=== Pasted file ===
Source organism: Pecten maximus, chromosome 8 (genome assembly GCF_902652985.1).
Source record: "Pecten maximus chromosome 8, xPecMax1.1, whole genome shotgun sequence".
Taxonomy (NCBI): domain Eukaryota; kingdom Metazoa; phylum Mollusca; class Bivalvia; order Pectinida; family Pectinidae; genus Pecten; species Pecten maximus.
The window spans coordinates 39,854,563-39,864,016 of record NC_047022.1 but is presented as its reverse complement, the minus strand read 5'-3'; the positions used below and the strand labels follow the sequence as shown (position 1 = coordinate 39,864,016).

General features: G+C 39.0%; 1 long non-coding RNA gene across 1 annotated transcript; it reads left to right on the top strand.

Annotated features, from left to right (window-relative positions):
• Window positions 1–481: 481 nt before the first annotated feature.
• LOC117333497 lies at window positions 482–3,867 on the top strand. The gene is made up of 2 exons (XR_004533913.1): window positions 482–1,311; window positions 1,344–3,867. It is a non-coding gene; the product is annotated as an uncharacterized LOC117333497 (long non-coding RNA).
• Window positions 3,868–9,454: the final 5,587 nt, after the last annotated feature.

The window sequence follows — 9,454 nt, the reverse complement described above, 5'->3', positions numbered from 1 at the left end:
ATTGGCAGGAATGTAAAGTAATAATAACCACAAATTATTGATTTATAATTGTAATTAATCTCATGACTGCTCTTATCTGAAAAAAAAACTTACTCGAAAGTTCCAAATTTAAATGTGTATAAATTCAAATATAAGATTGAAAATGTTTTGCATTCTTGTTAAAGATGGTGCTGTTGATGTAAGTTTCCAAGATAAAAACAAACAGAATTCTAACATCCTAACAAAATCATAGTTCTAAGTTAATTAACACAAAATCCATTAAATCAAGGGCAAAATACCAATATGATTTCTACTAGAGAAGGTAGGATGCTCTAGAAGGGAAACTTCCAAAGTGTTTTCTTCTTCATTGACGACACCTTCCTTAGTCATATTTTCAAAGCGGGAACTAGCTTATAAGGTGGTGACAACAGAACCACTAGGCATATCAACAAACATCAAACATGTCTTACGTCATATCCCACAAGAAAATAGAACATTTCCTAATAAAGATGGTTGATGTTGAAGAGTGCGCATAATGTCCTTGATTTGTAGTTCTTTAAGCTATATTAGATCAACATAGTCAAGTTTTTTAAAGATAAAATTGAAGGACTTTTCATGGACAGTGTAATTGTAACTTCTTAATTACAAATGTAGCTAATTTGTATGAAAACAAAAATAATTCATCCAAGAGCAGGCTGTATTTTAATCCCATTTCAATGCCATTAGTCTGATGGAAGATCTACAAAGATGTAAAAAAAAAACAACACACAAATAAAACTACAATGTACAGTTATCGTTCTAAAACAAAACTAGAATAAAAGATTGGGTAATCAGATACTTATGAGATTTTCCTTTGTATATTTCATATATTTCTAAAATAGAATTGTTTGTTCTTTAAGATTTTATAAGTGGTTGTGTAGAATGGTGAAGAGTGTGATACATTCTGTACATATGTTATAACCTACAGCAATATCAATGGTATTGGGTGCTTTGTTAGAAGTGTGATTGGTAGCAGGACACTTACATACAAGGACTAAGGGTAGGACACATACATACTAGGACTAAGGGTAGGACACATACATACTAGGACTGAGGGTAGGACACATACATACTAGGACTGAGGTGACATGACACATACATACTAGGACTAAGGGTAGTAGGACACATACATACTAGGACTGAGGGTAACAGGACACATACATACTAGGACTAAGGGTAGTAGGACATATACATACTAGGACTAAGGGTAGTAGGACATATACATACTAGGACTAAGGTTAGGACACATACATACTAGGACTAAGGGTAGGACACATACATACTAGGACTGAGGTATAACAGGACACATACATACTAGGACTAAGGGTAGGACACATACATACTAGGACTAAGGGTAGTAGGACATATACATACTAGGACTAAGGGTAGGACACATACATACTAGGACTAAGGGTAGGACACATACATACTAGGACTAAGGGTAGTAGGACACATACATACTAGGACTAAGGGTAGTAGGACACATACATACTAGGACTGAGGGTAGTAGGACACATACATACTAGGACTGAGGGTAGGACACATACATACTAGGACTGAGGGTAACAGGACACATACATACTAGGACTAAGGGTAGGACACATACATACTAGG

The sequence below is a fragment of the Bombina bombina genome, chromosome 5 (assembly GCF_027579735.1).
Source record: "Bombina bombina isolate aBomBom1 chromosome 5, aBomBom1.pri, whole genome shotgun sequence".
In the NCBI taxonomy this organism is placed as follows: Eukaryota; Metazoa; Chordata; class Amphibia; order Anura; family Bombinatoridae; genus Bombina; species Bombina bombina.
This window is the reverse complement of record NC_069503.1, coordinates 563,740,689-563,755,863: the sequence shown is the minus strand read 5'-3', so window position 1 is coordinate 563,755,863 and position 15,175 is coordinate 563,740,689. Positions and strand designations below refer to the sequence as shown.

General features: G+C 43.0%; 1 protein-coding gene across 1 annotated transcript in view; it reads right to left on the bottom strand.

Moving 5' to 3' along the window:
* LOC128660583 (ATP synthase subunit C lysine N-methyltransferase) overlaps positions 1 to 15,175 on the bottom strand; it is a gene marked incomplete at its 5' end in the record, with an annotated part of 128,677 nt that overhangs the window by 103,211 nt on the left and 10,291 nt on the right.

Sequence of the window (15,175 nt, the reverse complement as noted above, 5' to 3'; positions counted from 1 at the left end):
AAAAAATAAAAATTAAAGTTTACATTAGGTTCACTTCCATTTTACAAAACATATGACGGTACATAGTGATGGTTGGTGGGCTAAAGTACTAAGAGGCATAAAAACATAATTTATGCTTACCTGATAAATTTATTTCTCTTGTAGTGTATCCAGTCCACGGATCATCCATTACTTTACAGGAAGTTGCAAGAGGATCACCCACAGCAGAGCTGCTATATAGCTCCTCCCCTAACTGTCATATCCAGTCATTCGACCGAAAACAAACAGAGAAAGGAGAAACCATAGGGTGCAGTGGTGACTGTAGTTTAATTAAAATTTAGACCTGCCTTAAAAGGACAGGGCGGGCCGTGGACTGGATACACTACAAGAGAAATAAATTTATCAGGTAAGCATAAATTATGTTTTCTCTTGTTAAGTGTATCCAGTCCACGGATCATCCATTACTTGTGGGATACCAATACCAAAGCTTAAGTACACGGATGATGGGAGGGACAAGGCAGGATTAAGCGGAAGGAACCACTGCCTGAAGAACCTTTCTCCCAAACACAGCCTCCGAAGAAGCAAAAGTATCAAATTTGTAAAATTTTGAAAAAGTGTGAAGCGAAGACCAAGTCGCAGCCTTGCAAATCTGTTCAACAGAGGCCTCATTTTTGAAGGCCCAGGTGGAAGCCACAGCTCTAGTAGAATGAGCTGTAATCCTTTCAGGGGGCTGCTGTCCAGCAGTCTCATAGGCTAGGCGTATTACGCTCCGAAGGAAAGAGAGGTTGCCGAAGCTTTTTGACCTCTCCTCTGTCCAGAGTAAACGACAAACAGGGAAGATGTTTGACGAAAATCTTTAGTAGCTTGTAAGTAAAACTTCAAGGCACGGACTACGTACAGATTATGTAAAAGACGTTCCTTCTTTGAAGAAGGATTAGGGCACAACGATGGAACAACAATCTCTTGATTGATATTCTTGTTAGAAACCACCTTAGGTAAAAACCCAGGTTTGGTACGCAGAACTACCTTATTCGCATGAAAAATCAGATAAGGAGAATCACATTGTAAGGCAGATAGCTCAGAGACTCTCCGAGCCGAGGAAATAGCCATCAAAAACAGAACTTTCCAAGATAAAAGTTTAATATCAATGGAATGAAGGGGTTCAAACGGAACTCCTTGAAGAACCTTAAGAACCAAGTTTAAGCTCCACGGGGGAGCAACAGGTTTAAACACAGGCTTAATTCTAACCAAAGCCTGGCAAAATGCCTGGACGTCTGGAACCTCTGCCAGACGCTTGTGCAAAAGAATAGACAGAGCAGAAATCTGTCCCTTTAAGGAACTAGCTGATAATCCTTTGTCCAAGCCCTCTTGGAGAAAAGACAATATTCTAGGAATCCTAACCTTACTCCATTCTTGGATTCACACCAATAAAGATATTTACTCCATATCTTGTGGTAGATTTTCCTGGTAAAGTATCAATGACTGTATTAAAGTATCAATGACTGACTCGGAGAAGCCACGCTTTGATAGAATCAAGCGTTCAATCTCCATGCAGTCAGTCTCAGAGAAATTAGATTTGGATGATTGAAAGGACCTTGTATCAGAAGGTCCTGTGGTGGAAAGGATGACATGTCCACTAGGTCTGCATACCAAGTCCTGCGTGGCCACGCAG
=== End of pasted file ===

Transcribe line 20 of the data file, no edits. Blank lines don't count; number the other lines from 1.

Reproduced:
AAAAAATAAAAATTAAAGTTTACATTAGGTTCACTTCCATTTTACAAAACATATGACGGTACATAGTGATGGTTGGTGGGCTAAAGTACTAAGAGGCATAAAAACATAATTTATGCTTACCTGATAAATTTATTTCTCTTGTAGTGTATCCAGTCCACGGATCATCCATTACTTTACAGGAAGTTGCAAGAGGATCACCCACAGCAGAGCTGCTATATAGCTCCTCCCCTAACTGTCATATCCAGTCATTCGACCGAAAACAAACAGAGAAAGGAGAAACCATAGGGTGCAGTGGTGACTGTAGTTTAATTAAAATTTAGACCTGCCTTAAAAGGACAGGGCGGGCCGTGGACTGGATACACTACAAGAGAAATAAATTTATCAGGTAAGCATAAATTATGTTTTCTCTTGTTAAGTGTATCCAGTCCACGGATCATCCATTACTTGTGGGATACCAATACCAAAGCTTAAGTACACGGATGATGGGAGGGACAAGGCAGGATTAAGCGGAAGGAACCACTGCCTGAAGAACCTTTCTCCCAAACACAGCCTCCGAAGAAGCAAAAGTATCAAATTTGTAAAATTTTGAAAAAGTGTGAAGCGAAGACCAAGTCGCAGCCTTGCAAATCTGTTCAACAGAGGCCTCATTTTTGAAGGCCCAGGTGGAAGCCACAGCTCTAGTAGAATGAGCTGTAATCCTTTCAGGGGGCTGCTGTCCAGCAGTCTCATAGGCTAGGCGTATTACGCTCCGAAGGAAAGAGAGGTTGCCGAAGCTTTTTGACCTCTCCTCTGTCCAGAGTAAACGACAAACAGGGAAGATGTTTGACGAAAATCTTTAGTAGCTTGTAAGTAAAACTTCAAGGCACGGACTACGTACAGATTATGTAAAAGACGTTCCTTCTTTGAAGAAGGATTAGGGCACAACGATGGAACAACAATCTCTTGATTGATATTCTTGTTAGAAACCACCTTAGGTAAAAACCCAGGTTTGGTACGCAGAACTACCTTATTCGCATGAAAAATCAGATAAGGAGAATCACATTGTAAGGCAGATAGCTCAGAGACTCTCCGAGCCGAGGAAATAGCCATCAAAAACAGAACTTTCCAAGATAAAAGTTTAATATCAATGGAATGAAGGGGTTCAAACGGAACTCCTTGAAGAACCTTAAGAACCAAGTTTAAGCTCCACGGGGGAGCAACAGGTTTAAACACAGGCTTAATTCTAACCAAAGCCTGGCAAAATGCCTGGACGTCTGGAACCTCTGCCAGACGCTTGTGCAAAAGAATAGACAGAGCAGAAATCTGTCCCTTTAAGGAACTAGCTGATAATCCTTTGTCCAAGCCCTCTTGGAGAAAAGACAATATTCTAGGAATCCTAACCTTACTCCATTCTTGGATTCACACCAATAAAGATATTTACTCCATATCTTGTGGTAGATTTTCCTGGTAAAGTATCAATGACTGTATTAAAGTATCAATGACTGACTCGGAGAAGCCACGCTTTGATAGAATCAAGCGTTCAATCTCCATGCAGTCAGTCTCAGAGAAATTAGATTTGGATGATTGAAAGGACCTTGTATCAGAAGGTCCTGTGGTGGAAAGGATGACATGTCCACTAGGTCTGCATACCAAGTCCTGCGTGGCCACGCAG